Ready, set, borrow! The annual race to score money to pay for college starts October 1, when the new FAFSA (Free Application for Federal Student Aid) becomes available for the 2019-2020 school year. And since much of the money is given out on a first-come, first-served basis, it pays to get going right away.
After writing some recent columns bemoaning the $1.4 trillion mountain of student loan debt, I hate to provide the instruction manual for taking on this debt. But not only is the FAFSA form required to apply for federal student aid; it also forms the basis for distributing free money in the form of grants, work/study programs and many scholarships.
This year the process will be easier and more convenient. Applicants can now fill out the forms on a smartphone, making it easier for them to gather information from their parents. It’s all done through the new MyStudentAid app, which can be downloaded for either Apple or Android devices.
The app is expected to be ready soon to retrieve the parents’ 2017 income tax forms. Currently, the retrieval tool is only available to those who file online at FAFSA.ed.gov. That 2017 information will be used for filing, although if family circumstances have changed since those tax forms were filed last April, there is an opportunity to update the information. So don’t wait until January when you have your 2018 year-end income to start filling out the forms.
It was just three years ago that the FAFSA process was moved up to October 1. According to a new report from Sallie Mae, “How America Pays for College 2018,” about one-third of those who filed FAFSA for the academic year 2018-19 did so between October 1 and the end of December. The remaining nearly two-thirds of filers waited until January 2018 or later.
Here are a few more tips for FAFSA filers.
—Gather your information in advance. Start by setting up your account and creating a password. This process will create your FSA ID. Parents and children can and should create separate passwords, helpful for parents who want to keep income information private and out of view of either the student or a divorced spouse. You’ll need social security numbers, birth dates, driver’s license numbers, 2017 tax information and W-2 forms to fill out the forms completely. Be sure to save the information every time you use the website or app!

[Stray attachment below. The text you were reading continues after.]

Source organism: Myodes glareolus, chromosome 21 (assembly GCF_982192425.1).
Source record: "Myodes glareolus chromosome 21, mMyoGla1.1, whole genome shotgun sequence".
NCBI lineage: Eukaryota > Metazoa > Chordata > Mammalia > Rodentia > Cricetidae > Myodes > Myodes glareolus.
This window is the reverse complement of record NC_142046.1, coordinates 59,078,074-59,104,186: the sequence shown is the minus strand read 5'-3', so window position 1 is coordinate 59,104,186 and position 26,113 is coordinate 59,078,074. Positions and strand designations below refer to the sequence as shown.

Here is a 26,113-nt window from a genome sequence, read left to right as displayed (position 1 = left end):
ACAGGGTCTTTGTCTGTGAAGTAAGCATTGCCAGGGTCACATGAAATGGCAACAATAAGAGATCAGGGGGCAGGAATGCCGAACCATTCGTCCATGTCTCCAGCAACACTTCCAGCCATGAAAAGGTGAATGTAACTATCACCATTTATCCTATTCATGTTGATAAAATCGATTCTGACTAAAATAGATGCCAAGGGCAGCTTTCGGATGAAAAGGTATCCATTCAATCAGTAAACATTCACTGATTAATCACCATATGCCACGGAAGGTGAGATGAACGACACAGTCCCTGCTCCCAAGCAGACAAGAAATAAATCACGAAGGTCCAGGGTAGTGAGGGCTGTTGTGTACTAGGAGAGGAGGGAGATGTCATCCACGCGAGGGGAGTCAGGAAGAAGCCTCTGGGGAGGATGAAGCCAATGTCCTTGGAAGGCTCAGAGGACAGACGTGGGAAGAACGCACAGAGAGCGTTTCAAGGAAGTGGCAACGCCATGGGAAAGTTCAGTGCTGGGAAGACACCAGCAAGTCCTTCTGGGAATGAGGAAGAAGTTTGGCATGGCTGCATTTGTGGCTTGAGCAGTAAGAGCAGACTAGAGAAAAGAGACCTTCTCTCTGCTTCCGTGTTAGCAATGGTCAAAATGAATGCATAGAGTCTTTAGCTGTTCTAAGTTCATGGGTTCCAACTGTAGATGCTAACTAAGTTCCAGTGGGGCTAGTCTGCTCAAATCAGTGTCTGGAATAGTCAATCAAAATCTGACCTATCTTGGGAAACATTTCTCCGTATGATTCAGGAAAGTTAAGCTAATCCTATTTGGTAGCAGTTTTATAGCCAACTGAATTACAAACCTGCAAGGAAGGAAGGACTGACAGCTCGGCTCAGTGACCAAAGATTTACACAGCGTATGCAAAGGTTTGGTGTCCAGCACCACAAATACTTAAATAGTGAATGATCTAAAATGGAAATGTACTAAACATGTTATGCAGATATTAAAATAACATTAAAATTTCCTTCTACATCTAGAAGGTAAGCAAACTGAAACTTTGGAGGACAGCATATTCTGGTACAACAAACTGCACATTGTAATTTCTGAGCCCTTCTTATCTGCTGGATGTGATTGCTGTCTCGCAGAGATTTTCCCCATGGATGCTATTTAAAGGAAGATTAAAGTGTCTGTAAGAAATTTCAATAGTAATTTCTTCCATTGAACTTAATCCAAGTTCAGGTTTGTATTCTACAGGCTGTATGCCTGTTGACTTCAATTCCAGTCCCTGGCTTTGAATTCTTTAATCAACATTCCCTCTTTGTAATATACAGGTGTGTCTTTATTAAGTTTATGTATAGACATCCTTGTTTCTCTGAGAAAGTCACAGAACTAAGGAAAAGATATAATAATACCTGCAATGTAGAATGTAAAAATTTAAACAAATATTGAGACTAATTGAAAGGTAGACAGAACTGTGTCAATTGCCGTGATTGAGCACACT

—Start now. Nearly 60 percent of high school seniors fill out the forms. The earlier you file, the sooner you get your SAR (student aid report), the form that lets you know how much aid you might be eligible to receive. This report helps schools put together a total financial aid package for you.
—If you’re applying to a state college or university, list that school first on your application. It is an indication to the school of your priorities. And many state schools have earlier deadlines, so be sure to check the deadlines for your state.
—Remember the FAFSA is free! There is no need to pay anyone to help you file the forms. But most night school guidance officers will help you choose schools where you have the best chance of being accepted.
—Check out scholarship websites such as Scholarships.com, Fastweb.com, Tuitionfundingsources.com and the scholarship search service at SallieMae.com. For sure, the earliest applicants get the money on these free search websites.
Taking control of the financial aid process is the first step toward a successful college career. If you can’t be bothered to treat this as a major project, perhaps college isn’t for you. The only thing worse than graduating with the burden of student loan debt, is not graduating yet still having to repay some debt. Now is the time to get serious about college — and money. That’s the Savage Truth.